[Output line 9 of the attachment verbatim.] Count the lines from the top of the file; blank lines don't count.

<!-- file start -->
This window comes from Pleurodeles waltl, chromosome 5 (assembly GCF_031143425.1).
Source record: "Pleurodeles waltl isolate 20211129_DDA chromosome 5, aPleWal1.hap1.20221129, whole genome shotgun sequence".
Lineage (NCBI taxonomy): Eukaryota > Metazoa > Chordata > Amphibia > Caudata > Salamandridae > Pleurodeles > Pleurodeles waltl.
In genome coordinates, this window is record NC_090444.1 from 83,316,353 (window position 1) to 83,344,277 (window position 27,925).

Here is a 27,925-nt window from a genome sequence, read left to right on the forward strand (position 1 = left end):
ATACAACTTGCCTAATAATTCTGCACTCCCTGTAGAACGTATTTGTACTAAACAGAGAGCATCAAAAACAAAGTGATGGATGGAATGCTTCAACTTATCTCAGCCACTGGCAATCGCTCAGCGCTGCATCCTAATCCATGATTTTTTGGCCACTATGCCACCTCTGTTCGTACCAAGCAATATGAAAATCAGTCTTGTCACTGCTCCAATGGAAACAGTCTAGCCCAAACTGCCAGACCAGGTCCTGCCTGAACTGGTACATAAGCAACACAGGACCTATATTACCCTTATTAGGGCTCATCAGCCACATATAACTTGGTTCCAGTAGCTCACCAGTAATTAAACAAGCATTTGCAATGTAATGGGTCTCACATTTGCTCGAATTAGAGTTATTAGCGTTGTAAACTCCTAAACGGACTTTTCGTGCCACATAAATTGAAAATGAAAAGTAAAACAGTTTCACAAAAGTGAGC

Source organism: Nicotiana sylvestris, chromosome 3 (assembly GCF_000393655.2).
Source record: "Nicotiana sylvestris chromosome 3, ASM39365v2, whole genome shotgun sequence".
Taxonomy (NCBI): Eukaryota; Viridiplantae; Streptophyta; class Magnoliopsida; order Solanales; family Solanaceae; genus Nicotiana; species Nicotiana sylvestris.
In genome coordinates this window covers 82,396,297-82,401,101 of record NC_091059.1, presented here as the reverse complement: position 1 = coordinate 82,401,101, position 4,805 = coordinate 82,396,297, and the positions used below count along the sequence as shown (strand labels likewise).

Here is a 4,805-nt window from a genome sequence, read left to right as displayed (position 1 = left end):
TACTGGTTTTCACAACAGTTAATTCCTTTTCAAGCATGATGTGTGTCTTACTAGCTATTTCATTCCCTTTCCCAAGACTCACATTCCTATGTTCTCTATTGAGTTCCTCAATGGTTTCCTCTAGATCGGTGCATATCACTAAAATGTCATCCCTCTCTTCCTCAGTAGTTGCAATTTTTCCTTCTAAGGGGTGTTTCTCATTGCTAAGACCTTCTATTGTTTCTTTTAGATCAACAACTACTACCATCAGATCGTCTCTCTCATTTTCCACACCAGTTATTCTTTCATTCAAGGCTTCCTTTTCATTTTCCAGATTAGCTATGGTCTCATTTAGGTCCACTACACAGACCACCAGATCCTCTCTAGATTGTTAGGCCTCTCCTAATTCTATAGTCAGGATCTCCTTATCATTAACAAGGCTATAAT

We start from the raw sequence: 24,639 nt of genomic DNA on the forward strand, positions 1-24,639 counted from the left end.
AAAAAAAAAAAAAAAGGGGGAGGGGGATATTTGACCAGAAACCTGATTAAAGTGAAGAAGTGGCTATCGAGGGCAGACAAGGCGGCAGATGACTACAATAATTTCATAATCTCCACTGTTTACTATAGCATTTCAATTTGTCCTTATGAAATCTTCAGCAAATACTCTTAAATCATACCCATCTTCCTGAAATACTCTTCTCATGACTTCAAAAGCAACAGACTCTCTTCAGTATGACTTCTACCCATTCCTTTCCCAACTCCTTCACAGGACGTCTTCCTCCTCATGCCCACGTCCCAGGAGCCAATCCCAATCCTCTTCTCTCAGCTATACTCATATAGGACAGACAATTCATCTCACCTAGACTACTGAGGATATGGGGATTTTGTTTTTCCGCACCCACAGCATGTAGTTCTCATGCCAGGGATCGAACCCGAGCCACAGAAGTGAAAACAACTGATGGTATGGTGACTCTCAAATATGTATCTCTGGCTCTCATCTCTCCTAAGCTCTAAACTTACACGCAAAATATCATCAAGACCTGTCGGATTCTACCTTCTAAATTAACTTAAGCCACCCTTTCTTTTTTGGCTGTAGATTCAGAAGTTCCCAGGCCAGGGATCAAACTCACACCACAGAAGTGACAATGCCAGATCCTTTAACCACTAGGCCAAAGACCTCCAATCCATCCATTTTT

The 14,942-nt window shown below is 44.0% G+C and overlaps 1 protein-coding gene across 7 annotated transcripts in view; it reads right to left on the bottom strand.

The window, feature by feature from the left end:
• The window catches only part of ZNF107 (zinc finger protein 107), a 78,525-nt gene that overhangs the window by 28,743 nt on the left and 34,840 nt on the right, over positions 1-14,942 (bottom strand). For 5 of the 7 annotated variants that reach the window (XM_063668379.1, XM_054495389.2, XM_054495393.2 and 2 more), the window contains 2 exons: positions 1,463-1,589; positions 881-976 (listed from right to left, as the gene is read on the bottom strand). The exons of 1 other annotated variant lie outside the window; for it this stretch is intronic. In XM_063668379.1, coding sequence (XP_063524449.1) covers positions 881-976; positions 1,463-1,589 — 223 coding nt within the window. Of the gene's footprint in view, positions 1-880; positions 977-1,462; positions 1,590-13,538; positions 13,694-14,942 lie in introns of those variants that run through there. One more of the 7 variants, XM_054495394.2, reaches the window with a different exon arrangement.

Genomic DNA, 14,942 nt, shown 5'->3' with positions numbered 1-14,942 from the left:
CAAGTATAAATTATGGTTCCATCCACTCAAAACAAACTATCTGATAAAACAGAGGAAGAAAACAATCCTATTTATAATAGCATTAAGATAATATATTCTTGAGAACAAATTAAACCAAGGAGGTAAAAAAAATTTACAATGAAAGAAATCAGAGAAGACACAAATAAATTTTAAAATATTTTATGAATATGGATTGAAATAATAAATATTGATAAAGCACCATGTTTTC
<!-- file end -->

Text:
Taxonomy (NCBI): Eukaryota; Viridiplantae; Streptophyta; class Magnoliopsida; order Solanales; family Solanaceae; genus Nicotiana; species Nicotiana sylvestris.